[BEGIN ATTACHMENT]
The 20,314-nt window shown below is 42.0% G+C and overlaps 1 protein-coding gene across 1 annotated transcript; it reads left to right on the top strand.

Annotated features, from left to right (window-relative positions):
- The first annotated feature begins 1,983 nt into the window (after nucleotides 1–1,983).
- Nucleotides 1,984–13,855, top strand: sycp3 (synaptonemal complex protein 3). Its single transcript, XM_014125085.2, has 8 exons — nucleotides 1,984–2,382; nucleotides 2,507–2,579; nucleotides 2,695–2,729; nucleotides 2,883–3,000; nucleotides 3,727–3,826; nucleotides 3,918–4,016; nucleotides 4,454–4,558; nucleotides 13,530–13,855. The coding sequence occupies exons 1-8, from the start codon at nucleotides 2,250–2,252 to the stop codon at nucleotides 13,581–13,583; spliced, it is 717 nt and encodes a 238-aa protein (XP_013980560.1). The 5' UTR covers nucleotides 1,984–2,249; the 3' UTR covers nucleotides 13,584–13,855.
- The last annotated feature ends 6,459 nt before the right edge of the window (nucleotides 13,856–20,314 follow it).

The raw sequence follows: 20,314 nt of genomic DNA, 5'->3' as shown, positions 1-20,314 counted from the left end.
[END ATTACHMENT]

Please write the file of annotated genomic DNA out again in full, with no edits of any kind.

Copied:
The 20,314-nt window shown below is 42.0% G+C and overlaps 1 protein-coding gene across 1 annotated transcript; it reads left to right on the top strand.

Annotated features, from left to right (window-relative positions):
- The first annotated feature begins 1,983 nt into the window (after nucleotides 1–1,983).
- Nucleotides 1,984–13,855, top strand: sycp3 (synaptonemal complex protein 3). Its single transcript, XM_014125085.2, has 8 exons — nucleotides 1,984–2,382; nucleotides 2,507–2,579; nucleotides 2,695–2,729; nucleotides 2,883–3,000; nucleotides 3,727–3,826; nucleotides 3,918–4,016; nucleotides 4,454–4,558; nucleotides 13,530–13,855. The coding sequence occupies exons 1-8, from the start codon at nucleotides 2,250–2,252 to the stop codon at nucleotides 13,581–13,583; spliced, it is 717 nt and encodes a 238-aa protein (XP_013980560.1). The 5' UTR covers nucleotides 1,984–2,249; the 3' UTR covers nucleotides 13,584–13,855.
- The last annotated feature ends 6,459 nt before the right edge of the window (nucleotides 13,856–20,314 follow it).

The raw sequence follows: 20,314 nt of genomic DNA, 5'->3' as shown, positions 1-20,314 counted from the left end.